Nature and legends. In summer, the Valfurva is the perfect place to enjoy the great outdoors, discovering the wilderness of the Stelvio National Park. But it is also a place of history and of legendary Alpine passes, such as the Gavia.
Here are the top 5 things you have to see and do in the Valfurva.
Visit Santa Caterina Valfurva, the Alpine heart of Bormio
If you really want to get away from the hustle and bustle of urban life, Santa Caterina Valfurva is the ideal place for your holiday. The town lies at an altitude of 1,800 m and is notable because it is inside the Stelvio National Park, making it the perfect starting point for walks and bike rides. Staying in Santa Caterina Valfurva allows you to connect with the fundamental elements of nature, such as water, the wind, the sky, the rocks and, in winter, the deep snow. The ski runs in Santa Caterina Valfurva are famous and have hosted international races on the piste named after the most famous resident of the village, the great Italian skier Deborah Compagnoni.
In summer, there are many mountain paths starting in the village which lead you in discovery of the wooden huts scattered across the Alpine meadows and, above, the mighty glaciers.
A walk to the Forni glacier on the glaciological trail
A glacier is always an impressive and moving sight but getting up close to the foot of one, seeing the water pouring out of it, is an unmissable experience. In the Valfurva, the glaciological trail delivers this experience with the added bonus of a thrilling opportunity to cross two suspension bridges right in front of the largest glacier in the Stelvio National Park and the second biggest in Italy. Enjoy the spectacle!
By bike to the Gavia pass, an Alpine legend
One of the most special things in the Valfurva and the whole of the Bormio region is, without doubt, the Passo Gavia.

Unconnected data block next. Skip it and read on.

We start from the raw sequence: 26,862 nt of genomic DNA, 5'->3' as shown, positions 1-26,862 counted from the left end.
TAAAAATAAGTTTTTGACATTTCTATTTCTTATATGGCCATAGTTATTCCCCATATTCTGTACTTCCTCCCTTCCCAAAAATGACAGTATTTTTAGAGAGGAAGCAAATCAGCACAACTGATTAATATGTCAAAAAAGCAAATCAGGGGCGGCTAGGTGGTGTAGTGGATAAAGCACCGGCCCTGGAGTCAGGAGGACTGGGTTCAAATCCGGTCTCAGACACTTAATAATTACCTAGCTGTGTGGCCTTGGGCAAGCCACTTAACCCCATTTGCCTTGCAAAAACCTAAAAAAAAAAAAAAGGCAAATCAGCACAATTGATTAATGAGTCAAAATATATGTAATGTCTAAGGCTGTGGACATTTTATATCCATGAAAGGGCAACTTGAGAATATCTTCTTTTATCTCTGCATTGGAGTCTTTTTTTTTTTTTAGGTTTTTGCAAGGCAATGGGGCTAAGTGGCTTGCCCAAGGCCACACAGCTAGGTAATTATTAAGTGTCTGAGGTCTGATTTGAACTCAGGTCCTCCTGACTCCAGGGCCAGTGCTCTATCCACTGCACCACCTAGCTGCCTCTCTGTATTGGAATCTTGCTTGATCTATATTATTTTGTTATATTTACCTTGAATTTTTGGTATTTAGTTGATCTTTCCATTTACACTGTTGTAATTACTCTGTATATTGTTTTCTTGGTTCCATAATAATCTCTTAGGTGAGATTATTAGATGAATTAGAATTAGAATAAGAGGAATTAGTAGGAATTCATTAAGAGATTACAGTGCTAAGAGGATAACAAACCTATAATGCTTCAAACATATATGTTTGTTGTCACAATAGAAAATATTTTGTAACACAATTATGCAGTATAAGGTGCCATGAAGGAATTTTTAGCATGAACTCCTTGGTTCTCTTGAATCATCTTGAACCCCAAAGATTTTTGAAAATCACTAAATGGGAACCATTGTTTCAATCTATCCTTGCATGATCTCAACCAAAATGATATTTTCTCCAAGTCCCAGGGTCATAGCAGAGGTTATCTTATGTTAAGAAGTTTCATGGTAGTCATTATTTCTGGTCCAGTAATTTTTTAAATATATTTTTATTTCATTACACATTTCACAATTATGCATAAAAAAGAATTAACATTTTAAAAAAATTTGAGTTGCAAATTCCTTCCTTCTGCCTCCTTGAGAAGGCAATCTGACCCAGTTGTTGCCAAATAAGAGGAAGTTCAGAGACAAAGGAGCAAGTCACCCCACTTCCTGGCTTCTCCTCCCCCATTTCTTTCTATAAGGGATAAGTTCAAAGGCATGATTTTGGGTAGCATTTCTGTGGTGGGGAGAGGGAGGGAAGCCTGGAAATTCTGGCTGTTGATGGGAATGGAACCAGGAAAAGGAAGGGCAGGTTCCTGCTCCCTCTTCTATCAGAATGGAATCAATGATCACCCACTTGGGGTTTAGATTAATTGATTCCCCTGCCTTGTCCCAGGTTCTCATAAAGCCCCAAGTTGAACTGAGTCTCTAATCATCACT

It has been used since Mediaeval times to connect the County of Bormio with the Venetian Republic and Austria. The pass, which is only open in summer, reaches a maximum altitude of 2,618 m and first entered the folklore of the Giro d’Italia in 1960. In several subsequent years, the Gavia Pass has marked the highest point of the race route. When you get to the summit of the pass, we recommend taking the time to enjoy the landscape and the lake just below the summit, or go for a walk across the high mountain meadows.
Visit to the beautiful little church in Teregua
Exactly how you imagine a mountain church to be: simple and humble but decorated inside with an important series of frescoes dating back to 1564 which will really amaze you.
Recently restored, the frescoes will strike a chord with you for their thoughtful and calming air and for their spirituality. Located in the village of Teregua at 1,375 m, it also has an unmissable wooden altarpiece.
The Tredici Cime traverse, one of the great mountaineering routes
If you are a keen mountaineer, this is a traverse that you absolutely have to try! Of course, you should hire a mountain guide but, trust us, it will all be worthwhile!
This is a classic mountaineering traverse, following the crest of the ridge across the 13 most symbolic summits of the Stelvio National Park, namely: Pizzo Tresero, Punta Pedranzini, Cima Dosegù, San Matteo, Monte Giumella, Punta Cadini, Rocca Santa Caterina, Cime di Pejo, Punta Taviela, Monte Vioz, Palon de La Mare, Monte Rosole and Cevedale.